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As the world’s largest economy with 500 million consumers, the European Union offers exciting opportunities for New Zealand exporters.

Not only does the EU provides access to consumers with high disposable income who are prepared to pay premium prices, but its size and level of sophistication makes it possible to sell successfully to niche groups.

China looks at Europe to identify emerging trends. So having a presence in Europe can potentially attract the attention of Chinese buyers, as well as European consumers.

For those looking at setting up a physical presence offshore, the EU offers a skilled workforce, a broad network of New Zealand companies already doing business, and a generally high quality of life making it easier to attract talent. 

And the EU’s transparent systems and single regulatory framework makes it easier to do business across multiple countries.

Marine, food and beverage, and technology including agricultural technology are some areas offering growth opportunities for New Zealand companies. New Zealand excels in all of these sectors.

At the high end of the market is the superyacht industry. The Mediterranean is a key hub for superyachts and a playground for high net worth individuals. New Zealand offers complete new builds and refits, and components for the European marine value chain such as navigation systems and sails.

Aside from possibly refitting their boats with New Zealand technology, these individuals may also be interested in other high-value New Zealand products – wine, planes and helicopters, and investment into New Zealand business.

But it’s not all plain sailing. Competition in the European market is aggressive in most sectors. Growth rates are slow, creating entry costs and barriers for new players. Each EU market requires a different strategy and focus. And the implications of Brexit are still to be understood.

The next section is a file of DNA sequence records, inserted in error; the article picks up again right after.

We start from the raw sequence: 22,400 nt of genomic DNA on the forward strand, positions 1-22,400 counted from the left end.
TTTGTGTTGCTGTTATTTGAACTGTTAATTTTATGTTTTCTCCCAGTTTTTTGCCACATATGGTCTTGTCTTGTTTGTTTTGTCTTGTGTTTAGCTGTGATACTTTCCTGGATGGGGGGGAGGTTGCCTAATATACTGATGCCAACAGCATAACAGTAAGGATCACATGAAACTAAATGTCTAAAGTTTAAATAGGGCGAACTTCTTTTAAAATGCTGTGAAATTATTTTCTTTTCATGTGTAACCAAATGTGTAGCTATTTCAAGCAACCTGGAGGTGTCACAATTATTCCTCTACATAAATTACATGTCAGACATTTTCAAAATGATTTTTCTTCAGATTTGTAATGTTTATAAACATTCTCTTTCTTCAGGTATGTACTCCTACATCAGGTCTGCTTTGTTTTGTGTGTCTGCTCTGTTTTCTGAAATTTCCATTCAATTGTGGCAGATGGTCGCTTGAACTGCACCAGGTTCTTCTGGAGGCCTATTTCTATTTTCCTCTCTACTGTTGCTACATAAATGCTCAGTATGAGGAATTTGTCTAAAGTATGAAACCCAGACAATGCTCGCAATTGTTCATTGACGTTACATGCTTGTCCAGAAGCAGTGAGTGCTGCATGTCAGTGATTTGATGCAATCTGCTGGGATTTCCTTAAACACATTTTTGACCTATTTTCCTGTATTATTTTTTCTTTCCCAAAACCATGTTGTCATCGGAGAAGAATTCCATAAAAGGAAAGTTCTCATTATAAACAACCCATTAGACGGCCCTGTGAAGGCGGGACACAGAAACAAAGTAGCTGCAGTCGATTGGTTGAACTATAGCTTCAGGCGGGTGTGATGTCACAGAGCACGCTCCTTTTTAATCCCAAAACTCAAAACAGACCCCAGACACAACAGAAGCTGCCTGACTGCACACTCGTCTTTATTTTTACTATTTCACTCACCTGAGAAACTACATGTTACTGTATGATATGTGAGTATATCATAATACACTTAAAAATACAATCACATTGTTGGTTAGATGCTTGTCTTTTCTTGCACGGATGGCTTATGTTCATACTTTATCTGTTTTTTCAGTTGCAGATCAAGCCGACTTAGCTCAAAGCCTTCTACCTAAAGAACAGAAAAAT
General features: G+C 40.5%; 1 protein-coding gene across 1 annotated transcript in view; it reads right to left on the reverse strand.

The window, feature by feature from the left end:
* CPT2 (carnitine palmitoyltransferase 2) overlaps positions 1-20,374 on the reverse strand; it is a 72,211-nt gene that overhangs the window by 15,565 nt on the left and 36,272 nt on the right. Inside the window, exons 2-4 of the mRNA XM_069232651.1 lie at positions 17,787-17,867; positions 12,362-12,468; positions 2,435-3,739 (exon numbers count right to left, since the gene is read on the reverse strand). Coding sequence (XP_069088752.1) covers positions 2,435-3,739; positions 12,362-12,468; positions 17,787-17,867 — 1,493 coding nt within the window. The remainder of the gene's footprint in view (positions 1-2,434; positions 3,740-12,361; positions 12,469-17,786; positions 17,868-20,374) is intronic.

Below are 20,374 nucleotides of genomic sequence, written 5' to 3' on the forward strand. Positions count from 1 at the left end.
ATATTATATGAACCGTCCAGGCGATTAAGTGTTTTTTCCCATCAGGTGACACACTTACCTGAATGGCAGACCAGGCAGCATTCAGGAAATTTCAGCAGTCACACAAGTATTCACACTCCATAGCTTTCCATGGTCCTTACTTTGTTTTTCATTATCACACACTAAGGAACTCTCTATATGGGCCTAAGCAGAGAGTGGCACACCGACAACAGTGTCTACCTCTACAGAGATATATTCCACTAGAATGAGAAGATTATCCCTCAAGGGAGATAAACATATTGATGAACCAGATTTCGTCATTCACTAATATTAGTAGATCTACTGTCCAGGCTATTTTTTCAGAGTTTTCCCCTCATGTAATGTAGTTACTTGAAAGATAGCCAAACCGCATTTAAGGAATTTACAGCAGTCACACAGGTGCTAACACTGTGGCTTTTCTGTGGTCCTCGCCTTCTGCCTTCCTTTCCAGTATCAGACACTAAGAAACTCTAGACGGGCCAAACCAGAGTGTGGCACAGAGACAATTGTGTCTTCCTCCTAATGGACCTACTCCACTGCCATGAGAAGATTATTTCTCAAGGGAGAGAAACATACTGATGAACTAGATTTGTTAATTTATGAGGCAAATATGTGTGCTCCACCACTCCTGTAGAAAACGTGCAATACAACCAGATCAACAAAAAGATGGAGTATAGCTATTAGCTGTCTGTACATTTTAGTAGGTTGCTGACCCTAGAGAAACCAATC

Seven things to know about entering the European market:

1. Target

• Don’t select a country simply because it can be seen as a hub for Europe; instead focus on the market that provides the best access to your customers.

2. Consider regions

• Ideally, you should be based as close to your customers as you can. It often means selecting large cities as a base.

• However, companies planning to set up production and create local jobs should also consider if any regional incentives or public-private-partnership schemes are available.

3. Know regulations

• Regulatory requirements, especially in the pharma and food & beverage sector, privacy are far more complex than in NZ.

• Full traceability of the products is compulsory in the EU.

4. Protect IP

• IP needs to be registered at a European level, including regular renewal, and this can be quite expensive.

• IP legislation and enforcement still differs on a country by country basis.

5. Obtain work permits

• Obtaining a working permit for a New Zealander with no EU passport is quite complicated all around Europe, apart from the UK.

6. Plan ahead

• Estimate costs and timeframes required to set up and operate.

• Closing down a business is more complex and takes more time than in New Zealand, especially if it involves laying off people.


Watch New Zealand companies at the 2017 Superyacht Cup in Palma here:

To help New Zealand businesses weigh up the pros and cons of the EU, NZTE has published Entering the European Market – to help you understand if the EU is the right market, how to pick the right countries within the EU, and what to be aware of. View and download the guide here.

Glenn Baker

Glenn is a professional writer/editor with 50-plus years’ experience across radio, television and magazine publishing.


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